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17 NOVEMBER 2018


Not all bruises are black and blue

A short remembrance by Teddy Atlas

“High Noon” in Catskill, New York, a noise shot through the town. Echoes of Gary Cooper in Dodge City? No, just compressed air “coughing” from the Village horn. When E. F. Hutton speaks……. When an old horn screams, nobody talks…..except this day. Eleven-year-old Gary would jump on this chance like Michael Jordan on a loose ball.

His timing proved his Catskill heritage as he synchronized his words with each blast of air. He sounded like any other kid trying to out-talk a horn, until it stopped. Then Gary stopped. He had a silent look of disappointment. Although enemies to my ears, the horn bellows were Gary’s allies. With all the noise I hadn’t noticed Gary’s hand never moved from the side of his mouth. As it did slowly, I noticed the lip was deformed, a harelip. Also obvious was the severity of the emotional scar.

With the air still, he steadied himself. “Damn horn,” I complained as I snuck my head closer. Some words I understood; all of them I acknowledged. Instinct took over, as it had when he went partners with the horn. My head seemed to nod on it’s own. What had to be done seemed simple enough. My trade was training fighters and we had a gym full of youths. So, get Gary into the gym, and teach him to box. After all, I wasn’t a speech therapist. His desire for normalcy and acceptance would overcome his shyness and disfigurement.

In only two years, he beat a group of 13-year-olds while winning the Adirondack Junior Olympic Championships in the seventy-five pound division. In just as impressive and determined a fashion, he overcame and demolished a speech impediment like a Tyson left hook erasing an opponent. Soon Gary attained a normal reading level and participated in class for the first time. On his next report card, his teacher commented on the success of the speech classes, and I knew, if she didn’t, it was a continuance of his gym accomplishments.

Mane Monroe was different. Noontime break didn’t cause this 12-year-old to talk…just cringe. The air blasts from this horn meant lunchtime and a tough kid named Goo would be collecting his lunch money.

After Mane stumbled upon the gym, we put our heads together to do some brainstorming. We figured he wasn’t too comfortable around horses, so becoming a jockey was out. His eighty-five pound frame now began the chore of mastering the heavy bag. Following a couple of rounds (at under one-hundred pounds), hitting the bag with no lunch in your belly is like swimming with your legs tied together. After a few consultations with his new “management team,” it was decided a new routine was in order. Let Goo buy his own lunch. With confidence in the gym and the growl of his stomach, Mane confronted Goo as any dreams of ever riding in the Kentucky Derby ended.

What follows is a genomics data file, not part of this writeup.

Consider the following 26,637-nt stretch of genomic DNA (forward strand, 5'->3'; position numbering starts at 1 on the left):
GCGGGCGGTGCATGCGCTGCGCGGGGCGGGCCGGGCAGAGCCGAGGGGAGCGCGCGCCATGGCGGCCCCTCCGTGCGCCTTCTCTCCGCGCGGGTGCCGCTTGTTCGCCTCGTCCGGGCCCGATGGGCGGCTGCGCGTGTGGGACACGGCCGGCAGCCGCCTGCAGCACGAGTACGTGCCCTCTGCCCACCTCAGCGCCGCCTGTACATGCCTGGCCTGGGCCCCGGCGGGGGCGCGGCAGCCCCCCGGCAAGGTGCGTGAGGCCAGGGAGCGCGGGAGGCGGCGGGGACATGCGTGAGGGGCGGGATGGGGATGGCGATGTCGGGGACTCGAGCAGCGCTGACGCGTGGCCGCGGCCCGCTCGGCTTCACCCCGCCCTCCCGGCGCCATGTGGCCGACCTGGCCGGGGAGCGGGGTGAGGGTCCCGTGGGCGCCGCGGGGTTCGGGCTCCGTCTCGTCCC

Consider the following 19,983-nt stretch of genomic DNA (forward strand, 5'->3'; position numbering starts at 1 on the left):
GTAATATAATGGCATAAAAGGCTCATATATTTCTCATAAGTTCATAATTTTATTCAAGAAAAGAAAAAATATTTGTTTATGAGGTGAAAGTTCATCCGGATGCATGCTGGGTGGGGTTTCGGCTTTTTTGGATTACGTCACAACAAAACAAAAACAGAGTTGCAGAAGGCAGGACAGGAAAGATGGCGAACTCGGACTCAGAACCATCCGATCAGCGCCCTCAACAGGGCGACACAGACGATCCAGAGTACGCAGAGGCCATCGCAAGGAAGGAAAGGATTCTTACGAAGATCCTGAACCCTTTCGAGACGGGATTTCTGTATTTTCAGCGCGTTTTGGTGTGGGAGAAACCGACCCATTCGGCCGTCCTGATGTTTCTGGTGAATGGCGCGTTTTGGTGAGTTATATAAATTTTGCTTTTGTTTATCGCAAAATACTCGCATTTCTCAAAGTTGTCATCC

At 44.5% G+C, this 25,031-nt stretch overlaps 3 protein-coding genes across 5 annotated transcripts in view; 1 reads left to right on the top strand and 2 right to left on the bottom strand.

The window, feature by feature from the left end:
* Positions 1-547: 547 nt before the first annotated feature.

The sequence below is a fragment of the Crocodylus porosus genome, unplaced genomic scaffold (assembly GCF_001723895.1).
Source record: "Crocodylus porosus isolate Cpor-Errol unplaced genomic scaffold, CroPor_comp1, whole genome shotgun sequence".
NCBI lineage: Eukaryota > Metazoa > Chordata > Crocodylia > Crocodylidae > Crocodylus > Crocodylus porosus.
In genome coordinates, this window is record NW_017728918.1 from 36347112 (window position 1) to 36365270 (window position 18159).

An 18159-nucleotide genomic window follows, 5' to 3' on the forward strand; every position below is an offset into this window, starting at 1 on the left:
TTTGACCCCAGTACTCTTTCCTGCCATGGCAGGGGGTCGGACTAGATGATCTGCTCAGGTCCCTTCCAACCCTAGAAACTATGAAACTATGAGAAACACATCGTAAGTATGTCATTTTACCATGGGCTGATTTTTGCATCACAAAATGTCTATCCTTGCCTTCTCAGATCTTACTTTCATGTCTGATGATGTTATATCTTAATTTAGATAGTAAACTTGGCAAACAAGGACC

Of course, boxing isn’t always this romantic. There are the reverberations of Howard Cosell’s impassioned, if not self-committed documentation of Tex Cobb’s imitation of a light bag against Larry Holmes’ fists. Howie dramatically removed himself from the sport of professional boxing like any other true humanitarian who wished to protest such a brutal contest.

In previous years when Howie developed on the airwaves, he had a tough skin. As time passed, scar tissue formed, and so did a bleeding heart. Of course there are other blows in today’s society that strike harder and cut deeper than the late, great Sugar Ray Robinson’s combinations ever did.

There are other things besides punches that can do great damage.

Of course, Congressmen, educators, and the like will say we need to direct our youth into schools and teach them productive trades. I agree! That is what Gary accomplished in his second year at a University, and what Mane did with a basketball scholarship on a frame that was built on refunded lunches from his old nemesis. Yes, we need an education, strong family principles, and guidance. We must also learn defense from the “hooks” and “jabs” of life as we find confidence and direction. Boxing can sometimes teach us these things. Just ask Gary; he’ll tell you.


Teddy wrote this many years ago while training fighters in the Catskills, including Mike Tyson. The values it expresses certainly hold true today and illustrate some of the many good things boxing can do (if applied correctly).


Teddy Atlas is currently the “Color” Commentator for ESPN2 Friday Night Fights. He has been training fighters since 1976. Champions with whom he has worked include: Michael Moorer, Michael Grant, Tracy Patterson, Joey Gamache, Simon Brown, and Barry McGuigan. He recently received the Boxing Writers’ Association Award for Best Television Commentator.

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